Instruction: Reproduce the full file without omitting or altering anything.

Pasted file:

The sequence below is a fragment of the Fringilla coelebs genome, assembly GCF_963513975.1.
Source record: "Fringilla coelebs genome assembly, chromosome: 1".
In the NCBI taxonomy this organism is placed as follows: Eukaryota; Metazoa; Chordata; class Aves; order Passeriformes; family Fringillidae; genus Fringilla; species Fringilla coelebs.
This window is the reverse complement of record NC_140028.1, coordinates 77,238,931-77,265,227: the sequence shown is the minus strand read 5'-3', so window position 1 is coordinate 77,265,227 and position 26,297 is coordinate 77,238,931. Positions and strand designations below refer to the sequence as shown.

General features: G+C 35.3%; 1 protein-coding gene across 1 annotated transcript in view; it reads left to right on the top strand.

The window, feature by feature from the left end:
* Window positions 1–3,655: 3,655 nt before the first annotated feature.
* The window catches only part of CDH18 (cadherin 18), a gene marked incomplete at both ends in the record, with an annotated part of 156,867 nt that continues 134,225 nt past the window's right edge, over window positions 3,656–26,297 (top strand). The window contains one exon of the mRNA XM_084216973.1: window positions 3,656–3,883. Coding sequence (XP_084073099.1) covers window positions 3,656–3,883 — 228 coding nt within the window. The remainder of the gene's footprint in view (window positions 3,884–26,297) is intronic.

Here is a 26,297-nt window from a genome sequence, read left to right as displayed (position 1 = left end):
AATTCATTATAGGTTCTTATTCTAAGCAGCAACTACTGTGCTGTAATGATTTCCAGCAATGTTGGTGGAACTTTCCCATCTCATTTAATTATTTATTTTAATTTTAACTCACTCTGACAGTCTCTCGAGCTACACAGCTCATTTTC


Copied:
The sequence below is a fragment of the Fringilla coelebs genome, assembly GCF_963513975.1.
Source record: "Fringilla coelebs genome assembly, chromosome: 1".
In the NCBI taxonomy this organism is placed as follows: Eukaryota; Metazoa; Chordata; class Aves; order Passeriformes; family Fringillidae; genus Fringilla; species Fringilla coelebs.
This window is the reverse complement of record NC_140028.1, coordinates 77,238,931-77,265,227: the sequence shown is the minus strand read 5'-3', so window position 1 is coordinate 77,265,227 and position 26,297 is coordinate 77,238,931. Positions and strand designations below refer to the sequence as shown.

General features: G+C 35.3%; 1 protein-coding gene across 1 annotated transcript in view; it reads left to right on the top strand.

The window, feature by feature from the left end:
* Window positions 1–3,655: 3,655 nt before the first annotated feature.
* The window catches only part of CDH18 (cadherin 18), a gene marked incomplete at both ends in the record, with an annotated part of 156,867 nt that continues 134,225 nt past the window's right edge, over window positions 3,656–26,297 (top strand). The window contains one exon of the mRNA XM_084216973.1: window positions 3,656–3,883. Coding sequence (XP_084073099.1) covers window positions 3,656–3,883 — 228 coding nt within the window. The remainder of the gene's footprint in view (window positions 3,884–26,297) is intronic.

Here is a 26,297-nt window from a genome sequence, read left to right as displayed (position 1 = left end):
AATTCATTATAGGTTCTTATTCTAAGCAGCAACTACTGTGCTGTAATGATTTCCAGCAATGTTGGTGGAACTTTCCCATCTCATTTAATTATTTATTTTAATTTTAACTCACTCTGACAGTCTCTCGAGCTACACAGCTCATTTTC